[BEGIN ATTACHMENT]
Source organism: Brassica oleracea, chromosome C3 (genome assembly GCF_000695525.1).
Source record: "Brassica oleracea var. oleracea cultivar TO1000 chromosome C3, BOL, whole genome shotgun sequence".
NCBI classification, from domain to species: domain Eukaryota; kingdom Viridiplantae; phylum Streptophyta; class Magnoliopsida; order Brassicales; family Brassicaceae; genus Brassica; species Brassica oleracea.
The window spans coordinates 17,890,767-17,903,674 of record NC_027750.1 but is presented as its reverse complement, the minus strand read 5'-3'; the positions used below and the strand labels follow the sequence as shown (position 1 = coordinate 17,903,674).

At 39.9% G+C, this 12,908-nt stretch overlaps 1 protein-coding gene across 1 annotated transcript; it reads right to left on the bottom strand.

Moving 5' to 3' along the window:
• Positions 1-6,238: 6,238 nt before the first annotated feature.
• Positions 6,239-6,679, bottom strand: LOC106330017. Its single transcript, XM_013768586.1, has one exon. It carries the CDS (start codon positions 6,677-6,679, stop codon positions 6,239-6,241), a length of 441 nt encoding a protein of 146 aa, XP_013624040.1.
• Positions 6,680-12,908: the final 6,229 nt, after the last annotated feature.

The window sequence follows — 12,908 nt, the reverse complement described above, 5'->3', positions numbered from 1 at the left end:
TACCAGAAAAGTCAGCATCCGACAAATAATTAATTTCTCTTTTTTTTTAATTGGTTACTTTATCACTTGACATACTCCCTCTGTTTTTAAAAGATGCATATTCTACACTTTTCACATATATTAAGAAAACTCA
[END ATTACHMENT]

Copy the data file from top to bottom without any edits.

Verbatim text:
Source organism: Brassica oleracea, chromosome C3 (genome assembly GCF_000695525.1).
Source record: "Brassica oleracea var. oleracea cultivar TO1000 chromosome C3, BOL, whole genome shotgun sequence".
NCBI classification, from domain to species: domain Eukaryota; kingdom Viridiplantae; phylum Streptophyta; class Magnoliopsida; order Brassicales; family Brassicaceae; genus Brassica; species Brassica oleracea.
The window spans coordinates 17,890,767-17,903,674 of record NC_027750.1 but is presented as its reverse complement, the minus strand read 5'-3'; the positions used below and the strand labels follow the sequence as shown (position 1 = coordinate 17,903,674).

At 39.9% G+C, this 12,908-nt stretch overlaps 1 protein-coding gene across 1 annotated transcript; it reads right to left on the bottom strand.

Moving 5' to 3' along the window:
• Positions 1-6,238: 6,238 nt before the first annotated feature.
• Positions 6,239-6,679, bottom strand: LOC106330017. Its single transcript, XM_013768586.1, has one exon. It carries the CDS (start codon positions 6,677-6,679, stop codon positions 6,239-6,241), a length of 441 nt encoding a protein of 146 aa, XP_013624040.1.
• Positions 6,680-12,908: the final 6,229 nt, after the last annotated feature.

The window sequence follows — 12,908 nt, the reverse complement described above, 5'->3', positions numbered from 1 at the left end:
TACCAGAAAAGTCAGCATCCGACAAATAATTAATTTCTCTTTTTTTTTAATTGGTTACTTTATCACTTGACATACTCCCTCTGTTTTTAAAAGATGCATATTCTACACTTTTCACATATATTAAGAAAACTCA